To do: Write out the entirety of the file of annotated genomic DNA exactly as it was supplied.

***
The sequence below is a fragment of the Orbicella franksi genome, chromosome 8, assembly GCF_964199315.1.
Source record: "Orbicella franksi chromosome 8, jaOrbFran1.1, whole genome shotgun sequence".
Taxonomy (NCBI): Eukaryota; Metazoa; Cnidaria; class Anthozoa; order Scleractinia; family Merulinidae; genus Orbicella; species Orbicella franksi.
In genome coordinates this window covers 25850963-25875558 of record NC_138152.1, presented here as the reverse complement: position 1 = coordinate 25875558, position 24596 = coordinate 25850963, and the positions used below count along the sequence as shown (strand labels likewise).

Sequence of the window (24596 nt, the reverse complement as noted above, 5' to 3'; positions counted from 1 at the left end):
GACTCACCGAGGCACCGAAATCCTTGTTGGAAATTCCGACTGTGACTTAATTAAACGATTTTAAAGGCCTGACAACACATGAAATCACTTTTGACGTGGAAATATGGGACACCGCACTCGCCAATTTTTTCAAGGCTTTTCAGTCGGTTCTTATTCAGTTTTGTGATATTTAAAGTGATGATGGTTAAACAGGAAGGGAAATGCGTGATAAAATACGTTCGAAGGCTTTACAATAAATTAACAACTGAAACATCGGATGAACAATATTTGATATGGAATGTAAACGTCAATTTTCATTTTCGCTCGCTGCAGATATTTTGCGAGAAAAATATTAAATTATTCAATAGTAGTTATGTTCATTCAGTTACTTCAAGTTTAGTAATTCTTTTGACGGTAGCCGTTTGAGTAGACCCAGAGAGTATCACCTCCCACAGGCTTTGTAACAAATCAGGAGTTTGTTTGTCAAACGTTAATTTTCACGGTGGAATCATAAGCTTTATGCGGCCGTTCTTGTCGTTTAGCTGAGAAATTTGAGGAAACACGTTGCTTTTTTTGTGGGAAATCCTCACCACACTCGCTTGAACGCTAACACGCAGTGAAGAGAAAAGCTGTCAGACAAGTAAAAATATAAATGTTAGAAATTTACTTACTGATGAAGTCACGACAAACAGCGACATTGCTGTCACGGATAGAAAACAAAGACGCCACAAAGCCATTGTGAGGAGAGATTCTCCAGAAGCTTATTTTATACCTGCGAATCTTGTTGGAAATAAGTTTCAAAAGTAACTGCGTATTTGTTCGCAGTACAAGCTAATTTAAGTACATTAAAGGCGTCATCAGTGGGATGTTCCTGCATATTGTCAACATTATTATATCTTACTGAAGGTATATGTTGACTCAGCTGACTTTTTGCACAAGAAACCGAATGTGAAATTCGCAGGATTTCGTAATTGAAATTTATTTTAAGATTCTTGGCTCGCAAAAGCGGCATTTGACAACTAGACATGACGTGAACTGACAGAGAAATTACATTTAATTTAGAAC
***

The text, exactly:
The sequence below is a fragment of the Orbicella franksi genome, chromosome 8, assembly GCF_964199315.1.
Source record: "Orbicella franksi chromosome 8, jaOrbFran1.1, whole genome shotgun sequence".
Taxonomy (NCBI): Eukaryota; Metazoa; Cnidaria; class Anthozoa; order Scleractinia; family Merulinidae; genus Orbicella; species Orbicella franksi.
In genome coordinates this window covers 25850963-25875558 of record NC_138152.1, presented here as the reverse complement: position 1 = coordinate 25875558, position 24596 = coordinate 25850963, and the positions used below count along the sequence as shown (strand labels likewise).

Sequence of the window (24596 nt, the reverse complement as noted above, 5' to 3'; positions counted from 1 at the left end):
GACTCACCGAGGCACCGAAATCCTTGTTGGAAATTCCGACTGTGACTTAATTAAACGATTTTAAAGGCCTGACAACACATGAAATCACTTTTGACGTGGAAATATGGGACACCGCACTCGCCAATTTTTTCAAGGCTTTTCAGTCGGTTCTTATTCAGTTTTGTGATATTTAAAGTGATGATGGTTAAACAGGAAGGGAAATGCGTGATAAAATACGTTCGAAGGCTTTACAATAAATTAACAACTGAAACATCGGATGAACAATATTTGATATGGAATGTAAACGTCAATTTTCATTTTCGCTCGCTGCAGATATTTTGCGAGAAAAATATTAAATTATTCAATAGTAGTTATGTTCATTCAGTTACTTCAAGTTTAGTAATTCTTTTGACGGTAGCCGTTTGAGTAGACCCAGAGAGTATCACCTCCCACAGGCTTTGTAACAAATCAGGAGTTTGTTTGTCAAACGTTAATTTTCACGGTGGAATCATAAGCTTTATGCGGCCGTTCTTGTCGTTTAGCTGAGAAATTTGAGGAAACACGTTGCTTTTTTTGTGGGAAATCCTCACCACACTCGCTTGAACGCTAACACGCAGTGAAGAGAAAAGCTGTCAGACAAGTAAAAATATAAATGTTAGAAATTTACTTACTGATGAAGTCACGACAAACAGCGACATTGCTGTCACGGATAGAAAACAAAGACGCCACAAAGCCATTGTGAGGAGAGATTCTCCAGAAGCTTATTTTATACCTGCGAATCTTGTTGGAAATAAGTTTCAAAAGTAACTGCGTATTTGTTCGCAGTACAAGCTAATTTAAGTACATTAAAGGCGTCATCAGTGGGATGTTCCTGCATATTGTCAACATTATTATATCTTACTGAAGGTATATGTTGACTCAGCTGACTTTTTGCACAAGAAACCGAATGTGAAATTCGCAGGATTTCGTAATTGAAATTTATTTTAAGATTCTTGGCTCGCAAAAGCGGCATTTGACAACTAGACATGACGTGAACTGACAGAGAAATTACATTTAATTTAGAAC